Honorees highlight best of Nashville’s public education alumni and volunteers
Hundreds of Nashvillians gathered at the Country Music Hall of Fame on Thursday, May 14, to honor six new inductees into the Nashville Public Education Foundation’s (NPEF) Public Schools Hall of Fame during its 11th annual honorees’ luncheon.
Happening less than three months ahead of the mayoral election and in the midst of a transition to a new director of schools, the event brought community and private-sector leaders together to lend their support to accelerating improvement in public schools.
“This year’s event marked the turning of a page to the next chapter in Nashville’s quest for public school excellence,” said Shannon Hunt, NPEF president and CEO. “The private sector’s investments of critical funding, leadership, expertise and volunteerism are at the core of our ability to make greater, faster strides in our schools.”
Husband and wife, Ralph and Juli Mosley received the Nelson C. Andrews Distinguished Service Award for their many contributions to the city, particularly for their commitment to the Nashville Promise Neighborhood initiative of the Martha O’Bryan Center. Four MNPS graduates were honored at the event with the Distinguished Alumni Award:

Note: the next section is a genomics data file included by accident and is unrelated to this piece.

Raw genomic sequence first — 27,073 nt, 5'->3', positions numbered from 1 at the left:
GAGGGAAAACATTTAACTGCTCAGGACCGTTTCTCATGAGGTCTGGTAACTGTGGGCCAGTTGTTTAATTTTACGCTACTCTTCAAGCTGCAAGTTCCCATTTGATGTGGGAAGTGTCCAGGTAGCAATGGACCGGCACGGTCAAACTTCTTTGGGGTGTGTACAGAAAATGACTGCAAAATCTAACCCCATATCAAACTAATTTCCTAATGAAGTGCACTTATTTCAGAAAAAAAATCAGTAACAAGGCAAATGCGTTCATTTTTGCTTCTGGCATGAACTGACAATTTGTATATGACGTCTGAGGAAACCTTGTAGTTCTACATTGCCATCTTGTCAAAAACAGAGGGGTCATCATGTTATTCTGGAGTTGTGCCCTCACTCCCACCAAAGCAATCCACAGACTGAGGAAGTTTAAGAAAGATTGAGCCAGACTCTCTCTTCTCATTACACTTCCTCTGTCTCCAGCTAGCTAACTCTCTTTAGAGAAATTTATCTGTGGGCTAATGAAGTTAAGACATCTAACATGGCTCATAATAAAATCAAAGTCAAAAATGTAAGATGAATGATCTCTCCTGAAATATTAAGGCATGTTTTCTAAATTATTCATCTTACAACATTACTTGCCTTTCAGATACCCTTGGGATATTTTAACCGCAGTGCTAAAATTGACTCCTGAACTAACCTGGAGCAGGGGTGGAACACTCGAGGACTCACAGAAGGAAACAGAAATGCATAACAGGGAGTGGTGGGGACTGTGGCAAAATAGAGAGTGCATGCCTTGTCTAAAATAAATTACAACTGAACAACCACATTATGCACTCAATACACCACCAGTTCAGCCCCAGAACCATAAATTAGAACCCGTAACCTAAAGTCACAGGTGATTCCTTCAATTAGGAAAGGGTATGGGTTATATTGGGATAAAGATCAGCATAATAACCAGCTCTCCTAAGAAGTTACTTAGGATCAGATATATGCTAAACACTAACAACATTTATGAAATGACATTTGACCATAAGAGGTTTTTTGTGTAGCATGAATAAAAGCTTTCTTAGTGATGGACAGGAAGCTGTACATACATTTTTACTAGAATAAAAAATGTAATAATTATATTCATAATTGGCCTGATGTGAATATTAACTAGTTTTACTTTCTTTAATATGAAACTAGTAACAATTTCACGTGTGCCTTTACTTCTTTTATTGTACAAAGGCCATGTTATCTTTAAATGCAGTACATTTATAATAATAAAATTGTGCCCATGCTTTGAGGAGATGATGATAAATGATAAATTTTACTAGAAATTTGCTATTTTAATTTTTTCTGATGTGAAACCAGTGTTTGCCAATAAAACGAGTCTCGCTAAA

- Mary Carol Humphreys Friddell, president and owner of nursing assistant training school NATS, Inc., and a 30-year MNPS teacher who taught in seven schools across the city. Friddell is a graduate of John Overton High School;
- Decosta Jenkins, president and CEO of Nashville Electric Service and graduate of North High School;
- Beverly Keel, professor and chairwoman of Middle Tennessee State University’s Department of Recording Industry, journalist, and graduate of McGavock High School; and
- Mark Rowan, president of Nashville-based Griffin Technology and graduate of Antioch High School.
Also at the event, five-time GRAMMY nominee and entertainer/songwriter Hunter Hayes performed with members of the Hume-Fogg Jazz Band. Hayes is a supporter of the CMA Foundation’s commitment to strengthening Nashville’s public schools and partnered with the CMA Foundation and VH1’s Save The Music Foundation in 2014 to help raise awareness for music education programs in Roanoke, Va.
Building off the excitement of the event, the crowd was reminded about RESET Saturday, an unprecedented idea festival on May 30 at Rocketown from 10 a.m. to 2 p.m.